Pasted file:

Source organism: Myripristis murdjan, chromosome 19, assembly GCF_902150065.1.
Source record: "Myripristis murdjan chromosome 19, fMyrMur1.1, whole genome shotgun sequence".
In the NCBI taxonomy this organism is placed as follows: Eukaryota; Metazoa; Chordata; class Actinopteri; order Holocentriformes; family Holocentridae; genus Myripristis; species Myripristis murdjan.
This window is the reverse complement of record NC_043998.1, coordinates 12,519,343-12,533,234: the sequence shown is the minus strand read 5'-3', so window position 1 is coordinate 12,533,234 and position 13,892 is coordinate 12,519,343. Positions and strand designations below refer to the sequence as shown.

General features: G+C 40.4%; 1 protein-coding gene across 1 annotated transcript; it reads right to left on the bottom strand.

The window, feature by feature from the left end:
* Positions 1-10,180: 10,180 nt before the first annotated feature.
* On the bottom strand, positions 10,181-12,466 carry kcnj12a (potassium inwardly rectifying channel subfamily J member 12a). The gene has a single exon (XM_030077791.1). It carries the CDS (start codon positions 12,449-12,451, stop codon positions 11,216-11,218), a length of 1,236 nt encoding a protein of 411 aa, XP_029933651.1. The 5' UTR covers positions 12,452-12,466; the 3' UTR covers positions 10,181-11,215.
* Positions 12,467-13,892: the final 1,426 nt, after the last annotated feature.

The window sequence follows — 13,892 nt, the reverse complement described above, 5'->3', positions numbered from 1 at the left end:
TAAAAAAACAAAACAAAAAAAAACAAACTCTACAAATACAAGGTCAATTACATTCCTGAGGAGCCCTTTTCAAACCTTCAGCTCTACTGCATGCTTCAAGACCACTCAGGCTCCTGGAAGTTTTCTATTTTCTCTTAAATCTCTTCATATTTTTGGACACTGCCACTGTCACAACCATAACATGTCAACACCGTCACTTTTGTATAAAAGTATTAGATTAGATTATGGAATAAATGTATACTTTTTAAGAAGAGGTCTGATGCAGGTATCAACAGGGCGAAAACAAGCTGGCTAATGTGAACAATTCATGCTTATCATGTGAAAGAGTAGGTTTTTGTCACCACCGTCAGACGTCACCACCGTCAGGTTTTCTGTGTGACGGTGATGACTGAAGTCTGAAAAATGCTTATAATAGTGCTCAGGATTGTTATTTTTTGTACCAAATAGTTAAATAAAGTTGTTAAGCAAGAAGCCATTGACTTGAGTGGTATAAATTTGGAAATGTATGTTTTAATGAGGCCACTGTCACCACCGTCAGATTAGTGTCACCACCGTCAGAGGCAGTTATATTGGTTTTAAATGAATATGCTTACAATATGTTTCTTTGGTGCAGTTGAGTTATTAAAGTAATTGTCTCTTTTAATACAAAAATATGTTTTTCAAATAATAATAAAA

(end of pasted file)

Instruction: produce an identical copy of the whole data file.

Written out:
Source organism: Myripristis murdjan, chromosome 19, assembly GCF_902150065.1.
Source record: "Myripristis murdjan chromosome 19, fMyrMur1.1, whole genome shotgun sequence".
In the NCBI taxonomy this organism is placed as follows: Eukaryota; Metazoa; Chordata; class Actinopteri; order Holocentriformes; family Holocentridae; genus Myripristis; species Myripristis murdjan.
This window is the reverse complement of record NC_043998.1, coordinates 12,519,343-12,533,234: the sequence shown is the minus strand read 5'-3', so window position 1 is coordinate 12,533,234 and position 13,892 is coordinate 12,519,343. Positions and strand designations below refer to the sequence as shown.

General features: G+C 40.4%; 1 protein-coding gene across 1 annotated transcript; it reads right to left on the bottom strand.

The window, feature by feature from the left end:
* Positions 1-10,180: 10,180 nt before the first annotated feature.
* On the bottom strand, positions 10,181-12,466 carry kcnj12a (potassium inwardly rectifying channel subfamily J member 12a). The gene has a single exon (XM_030077791.1). It carries the CDS (start codon positions 12,449-12,451, stop codon positions 11,216-11,218), a length of 1,236 nt encoding a protein of 411 aa, XP_029933651.1. The 5' UTR covers positions 12,452-12,466; the 3' UTR covers positions 10,181-11,215.
* Positions 12,467-13,892: the final 1,426 nt, after the last annotated feature.

The window sequence follows — 13,892 nt, the reverse complement described above, 5'->3', positions numbered from 1 at the left end:
TAAAAAAACAAAACAAAAAAAAACAAACTCTACAAATACAAGGTCAATTACATTCCTGAGGAGCCCTTTTCAAACCTTCAGCTCTACTGCATGCTTCAAGACCACTCAGGCTCCTGGAAGTTTTCTATTTTCTCTTAAATCTCTTCATATTTTTGGACACTGCCACTGTCACAACCATAACATGTCAACACCGTCACTTTTGTATAAAAGTATTAGATTAGATTATGGAATAAATGTATACTTTTTAAGAAGAGGTCTGATGCAGGTATCAACAGGGCGAAAACAAGCTGGCTAATGTGAACAATTCATGCTTATCATGTGAAAGAGTAGGTTTTTGTCACCACCGTCAGACGTCACCACCGTCAGGTTTTCTGTGTGACGGTGATGACTGAAGTCTGAAAAATGCTTATAATAGTGCTCAGGATTGTTATTTTTTGTACCAAATAGTTAAATAAAGTTGTTAAGCAAGAAGCCATTGACTTGAGTGGTATAAATTTGGAAATGTATGTTTTAATGAGGCCACTGTCACCACCGTCAGATTAGTGTCACCACCGTCAGAGGCAGTTATATTGGTTTTAAATGAATATGCTTACAATATGTTTCTTTGGTGCAGTTGAGTTATTAAAGTAATTGTCTCTTTTAATACAAAAATATGTTTTTCAAATAATAATAAAA